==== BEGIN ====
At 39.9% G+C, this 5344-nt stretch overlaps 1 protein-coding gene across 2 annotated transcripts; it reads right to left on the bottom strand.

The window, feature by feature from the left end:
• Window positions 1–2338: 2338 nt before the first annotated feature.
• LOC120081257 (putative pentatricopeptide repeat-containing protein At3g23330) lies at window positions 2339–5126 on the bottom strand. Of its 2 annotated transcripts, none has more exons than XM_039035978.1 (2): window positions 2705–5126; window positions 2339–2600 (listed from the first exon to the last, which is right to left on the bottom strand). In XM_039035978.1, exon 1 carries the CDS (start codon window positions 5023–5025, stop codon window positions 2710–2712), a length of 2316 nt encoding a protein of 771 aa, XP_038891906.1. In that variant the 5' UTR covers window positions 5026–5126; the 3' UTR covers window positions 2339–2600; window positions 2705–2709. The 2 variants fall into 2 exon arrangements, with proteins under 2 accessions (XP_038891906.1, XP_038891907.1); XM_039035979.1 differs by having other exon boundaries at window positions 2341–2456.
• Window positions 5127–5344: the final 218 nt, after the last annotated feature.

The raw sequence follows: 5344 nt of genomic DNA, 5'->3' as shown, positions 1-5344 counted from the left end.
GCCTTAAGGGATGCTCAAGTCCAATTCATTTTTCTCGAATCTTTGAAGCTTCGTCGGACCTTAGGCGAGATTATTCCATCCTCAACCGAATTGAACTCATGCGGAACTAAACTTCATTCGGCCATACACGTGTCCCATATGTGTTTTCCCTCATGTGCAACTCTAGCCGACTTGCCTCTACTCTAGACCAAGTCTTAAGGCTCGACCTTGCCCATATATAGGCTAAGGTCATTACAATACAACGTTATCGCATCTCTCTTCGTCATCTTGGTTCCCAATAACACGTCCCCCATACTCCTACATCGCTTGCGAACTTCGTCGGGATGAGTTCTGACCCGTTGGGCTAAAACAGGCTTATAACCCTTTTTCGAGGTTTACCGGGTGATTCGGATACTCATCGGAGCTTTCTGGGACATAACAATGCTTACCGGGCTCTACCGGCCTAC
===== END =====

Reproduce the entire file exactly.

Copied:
At 39.9% G+C, this 5344-nt stretch overlaps 1 protein-coding gene across 2 annotated transcripts; it reads right to left on the bottom strand.

The window, feature by feature from the left end:
• Window positions 1–2338: 2338 nt before the first annotated feature.
• LOC120081257 (putative pentatricopeptide repeat-containing protein At3g23330) lies at window positions 2339–5126 on the bottom strand. Of its 2 annotated transcripts, none has more exons than XM_039035978.1 (2): window positions 2705–5126; window positions 2339–2600 (listed from the first exon to the last, which is right to left on the bottom strand). In XM_039035978.1, exon 1 carries the CDS (start codon window positions 5023–5025, stop codon window positions 2710–2712), a length of 2316 nt encoding a protein of 771 aa, XP_038891906.1. In that variant the 5' UTR covers window positions 5026–5126; the 3' UTR covers window positions 2339–2600; window positions 2705–2709. The 2 variants fall into 2 exon arrangements, with proteins under 2 accessions (XP_038891906.1, XP_038891907.1); XM_039035979.1 differs by having other exon boundaries at window positions 2341–2456.
• Window positions 5127–5344: the final 218 nt, after the last annotated feature.

The raw sequence follows: 5344 nt of genomic DNA, 5'->3' as shown, positions 1-5344 counted from the left end.
GCCTTAAGGGATGCTCAAGTCCAATTCATTTTTCTCGAATCTTTGAAGCTTCGTCGGACCTTAGGCGAGATTATTCCATCCTCAACCGAATTGAACTCATGCGGAACTAAACTTCATTCGGCCATACACGTGTCCCATATGTGTTTTCCCTCATGTGCAACTCTAGCCGACTTGCCTCTACTCTAGACCAAGTCTTAAGGCTCGACCTTGCCCATATATAGGCTAAGGTCATTACAATACAACGTTATCGCATCTCTCTTCGTCATCTTGGTTCCCAATAACACGTCCCCCATACTCCTACATCGCTTGCGAACTTCGTCGGGATGAGTTCTGACCCGTTGGGCTAAAACAGGCTTATAACCCTTTTTCGAGGTTTACCGGGTGATTCGGATACTCATCGGAGCTTTCTGGGACATAACAATGCTTACCGGGCTCTACCGGCCTAC